It was in that city that the clay bottles were given to the pilgrims who came from the four corners of the earth seeking the blessing of that great saint. Those bottles were usually filled with oil or water, and they were carried back by the visitors to their relatives and friends for benediction.
After the Arab conquest (seventh century), destruction started to take place in the city, and its inhabitants were degraded. During the time of Haroun-El-Rashid or after, the Barbarians attacked the city, and burned a large section of it. When El-Mamoun was ruler of Egypt, he ordered to put the entire city down, and then used its numerous marble pillars to build his palace and mosques.
In the fourteenth century, some people in Mariut found a wooden box. They brought it to the governor, who opened it, only to find some bones wrapped in a piece of cloth. So he told his cook to throw the box in the fire. Then, at night when the cook went to prepare the food, he saw a column of light extending from the fire where the body of the saint was. He also noticed that neither the bones nor the cloth were burned. Pope Benjamin ordered the body to be transferred to the church of St. Mina in Fom-El-Khalig (Old Cairo).
It was only in the twentieth century that international missions began to search for the ruins of the ancient city. In 1961, Peter Grossman of the German Archaeological Institute started excavating the old city -- earlier discovered by German archaeologist Carl Kaufmann -- and was able to establish conclusively that the ruins were the famed monastic centre of St. Menas, one of the greatest centres of pilgrimage during the fifth to the seventh centuries. Grossman pointed to the location of marble stairs leading down to a crypt, and the tomb of St Menas which lay 10m beneath the high altar of the original basilica, constructed in the time of Constantine, by Athanasius the Great. The site was placed on the UNESCO World Heritage List in 1979. The remainders of Abu Mena, no doubt, demonstrate the glory of the Coptic past and of the cult of St. Mina, which was revived again in the 20th century by the late Pope St. Kyrillos VI.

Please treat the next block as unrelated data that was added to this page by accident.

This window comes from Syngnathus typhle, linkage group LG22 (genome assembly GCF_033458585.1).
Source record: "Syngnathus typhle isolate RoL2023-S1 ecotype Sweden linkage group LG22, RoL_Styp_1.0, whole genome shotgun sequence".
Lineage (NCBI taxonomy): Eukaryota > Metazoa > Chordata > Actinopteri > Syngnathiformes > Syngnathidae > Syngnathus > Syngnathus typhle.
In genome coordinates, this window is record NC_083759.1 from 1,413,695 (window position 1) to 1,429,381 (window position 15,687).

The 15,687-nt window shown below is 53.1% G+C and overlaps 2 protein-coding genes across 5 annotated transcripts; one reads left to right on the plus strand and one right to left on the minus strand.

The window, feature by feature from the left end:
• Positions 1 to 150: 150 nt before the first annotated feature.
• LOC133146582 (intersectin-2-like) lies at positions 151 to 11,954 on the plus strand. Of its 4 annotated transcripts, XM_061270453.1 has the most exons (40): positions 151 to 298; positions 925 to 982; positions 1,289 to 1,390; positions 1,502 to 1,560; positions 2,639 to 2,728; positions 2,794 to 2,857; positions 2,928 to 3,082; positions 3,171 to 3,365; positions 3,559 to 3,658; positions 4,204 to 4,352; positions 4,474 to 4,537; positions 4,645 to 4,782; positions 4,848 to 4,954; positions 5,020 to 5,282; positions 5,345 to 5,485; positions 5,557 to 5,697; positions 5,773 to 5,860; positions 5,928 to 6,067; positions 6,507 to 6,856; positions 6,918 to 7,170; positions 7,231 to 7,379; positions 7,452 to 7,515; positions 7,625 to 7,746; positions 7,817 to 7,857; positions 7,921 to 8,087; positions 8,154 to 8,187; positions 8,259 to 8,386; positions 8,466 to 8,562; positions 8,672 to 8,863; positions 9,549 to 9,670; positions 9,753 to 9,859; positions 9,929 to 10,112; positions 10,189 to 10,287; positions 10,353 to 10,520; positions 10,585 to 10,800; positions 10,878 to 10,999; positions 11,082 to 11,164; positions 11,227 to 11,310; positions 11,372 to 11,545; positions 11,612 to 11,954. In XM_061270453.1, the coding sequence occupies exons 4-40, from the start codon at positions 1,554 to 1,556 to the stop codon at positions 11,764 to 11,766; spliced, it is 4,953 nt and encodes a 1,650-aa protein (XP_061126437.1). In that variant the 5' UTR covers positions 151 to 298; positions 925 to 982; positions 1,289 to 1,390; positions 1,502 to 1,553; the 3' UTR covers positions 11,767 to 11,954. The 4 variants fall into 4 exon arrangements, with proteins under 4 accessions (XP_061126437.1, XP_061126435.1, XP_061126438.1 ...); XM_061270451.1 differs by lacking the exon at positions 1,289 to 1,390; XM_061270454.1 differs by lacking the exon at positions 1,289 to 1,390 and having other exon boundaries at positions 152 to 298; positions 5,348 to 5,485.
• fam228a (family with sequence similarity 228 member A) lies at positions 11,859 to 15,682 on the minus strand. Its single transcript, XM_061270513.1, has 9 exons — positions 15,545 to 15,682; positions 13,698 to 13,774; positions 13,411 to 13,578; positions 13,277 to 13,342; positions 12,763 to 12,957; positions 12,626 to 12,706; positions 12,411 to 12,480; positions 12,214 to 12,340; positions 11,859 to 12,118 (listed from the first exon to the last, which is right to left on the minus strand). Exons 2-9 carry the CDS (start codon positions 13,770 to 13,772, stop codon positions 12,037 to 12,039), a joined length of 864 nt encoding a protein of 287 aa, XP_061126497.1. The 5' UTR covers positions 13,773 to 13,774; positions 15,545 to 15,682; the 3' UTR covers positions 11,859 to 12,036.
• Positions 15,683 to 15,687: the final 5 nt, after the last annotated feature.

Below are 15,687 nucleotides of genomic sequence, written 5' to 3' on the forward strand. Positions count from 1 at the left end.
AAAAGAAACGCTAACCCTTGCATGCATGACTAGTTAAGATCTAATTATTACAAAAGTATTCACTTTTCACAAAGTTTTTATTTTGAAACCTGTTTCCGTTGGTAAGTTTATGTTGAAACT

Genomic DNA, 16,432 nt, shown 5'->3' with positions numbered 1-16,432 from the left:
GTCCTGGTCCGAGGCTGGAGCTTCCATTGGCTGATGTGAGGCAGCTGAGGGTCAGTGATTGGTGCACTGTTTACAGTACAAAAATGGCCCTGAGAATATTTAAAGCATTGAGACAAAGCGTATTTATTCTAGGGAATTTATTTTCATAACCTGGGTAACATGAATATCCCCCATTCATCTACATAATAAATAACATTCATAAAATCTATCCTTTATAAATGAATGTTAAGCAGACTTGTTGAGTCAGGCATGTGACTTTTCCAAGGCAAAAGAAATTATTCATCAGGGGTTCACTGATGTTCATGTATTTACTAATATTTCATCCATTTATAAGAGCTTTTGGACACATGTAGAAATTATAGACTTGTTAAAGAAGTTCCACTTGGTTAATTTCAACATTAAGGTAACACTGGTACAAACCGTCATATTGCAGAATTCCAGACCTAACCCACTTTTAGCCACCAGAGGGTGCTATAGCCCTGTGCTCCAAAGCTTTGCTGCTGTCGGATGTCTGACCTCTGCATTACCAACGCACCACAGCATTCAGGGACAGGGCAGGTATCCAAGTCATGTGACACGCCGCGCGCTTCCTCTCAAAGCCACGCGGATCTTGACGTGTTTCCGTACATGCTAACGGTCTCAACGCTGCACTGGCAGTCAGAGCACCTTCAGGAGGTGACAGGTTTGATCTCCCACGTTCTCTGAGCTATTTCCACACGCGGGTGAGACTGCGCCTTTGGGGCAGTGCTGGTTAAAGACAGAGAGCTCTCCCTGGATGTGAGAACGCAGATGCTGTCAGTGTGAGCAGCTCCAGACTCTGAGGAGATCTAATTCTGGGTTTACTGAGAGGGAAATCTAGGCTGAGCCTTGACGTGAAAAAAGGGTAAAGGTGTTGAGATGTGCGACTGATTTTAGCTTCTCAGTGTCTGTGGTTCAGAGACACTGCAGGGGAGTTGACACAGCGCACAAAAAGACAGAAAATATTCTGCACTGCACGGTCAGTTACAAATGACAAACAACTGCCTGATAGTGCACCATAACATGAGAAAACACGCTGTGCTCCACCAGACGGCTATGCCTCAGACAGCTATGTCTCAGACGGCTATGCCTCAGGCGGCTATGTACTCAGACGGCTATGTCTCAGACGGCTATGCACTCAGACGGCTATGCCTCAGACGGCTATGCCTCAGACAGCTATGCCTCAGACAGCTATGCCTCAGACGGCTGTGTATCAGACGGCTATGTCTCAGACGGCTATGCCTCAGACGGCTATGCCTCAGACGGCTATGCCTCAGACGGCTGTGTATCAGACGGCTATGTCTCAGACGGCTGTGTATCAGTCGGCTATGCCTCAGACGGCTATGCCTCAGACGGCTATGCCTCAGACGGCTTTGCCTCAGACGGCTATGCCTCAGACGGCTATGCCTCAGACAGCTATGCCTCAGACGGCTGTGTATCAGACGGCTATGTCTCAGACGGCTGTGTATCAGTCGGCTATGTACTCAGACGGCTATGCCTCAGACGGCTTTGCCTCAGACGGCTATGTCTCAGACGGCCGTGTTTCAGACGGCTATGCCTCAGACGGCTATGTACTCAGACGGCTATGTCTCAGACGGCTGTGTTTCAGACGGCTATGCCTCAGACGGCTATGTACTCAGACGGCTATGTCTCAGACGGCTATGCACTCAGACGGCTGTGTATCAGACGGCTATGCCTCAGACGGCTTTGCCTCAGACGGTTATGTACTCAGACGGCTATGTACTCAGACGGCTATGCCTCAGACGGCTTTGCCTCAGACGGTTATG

In 1959, Pope Kyrillos VI put the foundation of a great monastery, not far from the remains of the old city. No more than 1 Km from the site of Abu Mena, the new Monastery of St. Menas with its high surrounding wall and lofty twin towers can be seen. Dominating the enclosure is the cathedral in honour of the saint. Constructed of the finest materials: marble from Italy, black and rose granite from Aswan, stained-glass windows set in white plaster, and with the walls covered a plethora of crosses in filigree and mosaic, it is rapidly gaining a reputation as a major Christian pilgrimage site.
It is important to mention here that Pope Kyrillos and Mari Mena (St. Mina) were very close friends. This holy friendship proves that those who dwell in heaven remain steadfast in their relation with those who live on earth. The question is how can we be pure enough to win the friendship of the saints and to enjoy their companionship? Thus, in the blessed days of Pope Kyrillos the sixth, God permitted the old monastery of Mari Mina to be resurrected, and the Copts and other people to visit it, and to be blessed by the saint. Pope Kyrillos also stated in his will that he should be buried in the new monastery beside his personal friend Mari Mina, and not in the famous St. Mark Cathedral in Cairo.
May the prayers and the blessing of these two great saints: Mari Mina the Miracle-Performer and Pope Kyrillos VI the Patriarch be with us all. Amen.
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This page was last modified September 19, 2002